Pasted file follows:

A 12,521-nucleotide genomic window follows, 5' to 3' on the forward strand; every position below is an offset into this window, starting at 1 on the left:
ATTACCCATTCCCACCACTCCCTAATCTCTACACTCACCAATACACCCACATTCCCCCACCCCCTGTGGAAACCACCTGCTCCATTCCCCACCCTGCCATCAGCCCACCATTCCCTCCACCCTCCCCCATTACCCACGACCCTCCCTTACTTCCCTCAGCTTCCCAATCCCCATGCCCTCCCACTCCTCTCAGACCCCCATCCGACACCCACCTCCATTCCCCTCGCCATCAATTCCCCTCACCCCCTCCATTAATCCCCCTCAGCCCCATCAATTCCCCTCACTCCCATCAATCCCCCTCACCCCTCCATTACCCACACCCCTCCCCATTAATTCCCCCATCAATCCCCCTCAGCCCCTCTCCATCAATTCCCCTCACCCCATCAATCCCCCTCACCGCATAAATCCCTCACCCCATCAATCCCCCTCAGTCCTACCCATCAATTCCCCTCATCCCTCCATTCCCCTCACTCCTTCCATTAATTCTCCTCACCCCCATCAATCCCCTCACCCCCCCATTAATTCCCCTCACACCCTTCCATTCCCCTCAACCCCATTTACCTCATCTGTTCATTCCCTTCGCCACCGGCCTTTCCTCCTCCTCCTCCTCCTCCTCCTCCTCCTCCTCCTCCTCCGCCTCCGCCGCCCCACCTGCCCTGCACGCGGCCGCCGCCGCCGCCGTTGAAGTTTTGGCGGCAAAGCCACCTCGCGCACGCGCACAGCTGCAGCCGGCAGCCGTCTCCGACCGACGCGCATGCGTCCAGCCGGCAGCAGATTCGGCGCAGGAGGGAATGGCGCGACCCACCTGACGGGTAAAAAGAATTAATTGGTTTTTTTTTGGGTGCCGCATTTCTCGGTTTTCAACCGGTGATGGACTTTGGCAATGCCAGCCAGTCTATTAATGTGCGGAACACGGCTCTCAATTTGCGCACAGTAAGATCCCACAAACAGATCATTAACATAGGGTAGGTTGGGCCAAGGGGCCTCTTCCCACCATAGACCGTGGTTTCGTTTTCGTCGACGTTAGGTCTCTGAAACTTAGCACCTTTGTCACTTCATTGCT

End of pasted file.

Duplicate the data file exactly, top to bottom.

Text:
A 12,521-nucleotide genomic window follows, 5' to 3' on the forward strand; every position below is an offset into this window, starting at 1 on the left:
ATTACCCATTCCCACCACTCCCTAATCTCTACACTCACCAATACACCCACATTCCCCCACCCCCTGTGGAAACCACCTGCTCCATTCCCCACCCTGCCATCAGCCCACCATTCCCTCCACCCTCCCCCATTACCCACGACCCTCCCTTACTTCCCTCAGCTTCCCAATCCCCATGCCCTCCCACTCCTCTCAGACCCCCATCCGACACCCACCTCCATTCCCCTCGCCATCAATTCCCCTCACCCCCTCCATTAATCCCCCTCAGCCCCATCAATTCCCCTCACTCCCATCAATCCCCCTCACCCCTCCATTACCCACACCCCTCCCCATTAATTCCCCCATCAATCCCCCTCAGCCCCTCTCCATCAATTCCCCTCACCCCATCAATCCCCCTCACCGCATAAATCCCTCACCCCATCAATCCCCCTCAGTCCTACCCATCAATTCCCCTCATCCCTCCATTCCCCTCACTCCTTCCATTAATTCTCCTCACCCCCATCAATCCCCTCACCCCCCCATTAATTCCCCTCACACCCTTCCATTCCCCTCAACCCCATTTACCTCATCTGTTCATTCCCTTCGCCACCGGCCTTTCCTCCTCCTCCTCCTCCTCCTCCTCCTCCTCCTCCTCCTCCGCCTCCGCCGCCCCACCTGCCCTGCACGCGGCCGCCGCCGCCGCCGTTGAAGTTTTGGCGGCAAAGCCACCTCGCGCACGCGCACAGCTGCAGCCGGCAGCCGTCTCCGACCGACGCGCATGCGTCCAGCCGGCAGCAGATTCGGCGCAGGAGGGAATGGCGCGACCCACCTGACGGGTAAAAAGAATTAATTGGTTTTTTTTTGGGTGCCGCATTTCTCGGTTTTCAACCGGTGATGGACTTTGGCAATGCCAGCCAGTCTATTAATGTGCGGAACACGGCTCTCAATTTGCGCACAGTAAGATCCCACAAACAGATCATTAACATAGGGTAGGTTGGGCCAAGGGGCCTCTTCCCACCATAGACCGTGGTTTCGTTTTCGTCGACGTTAGGTCTCTGAAACTTAGCACCTTTGTCACTTCATTGCT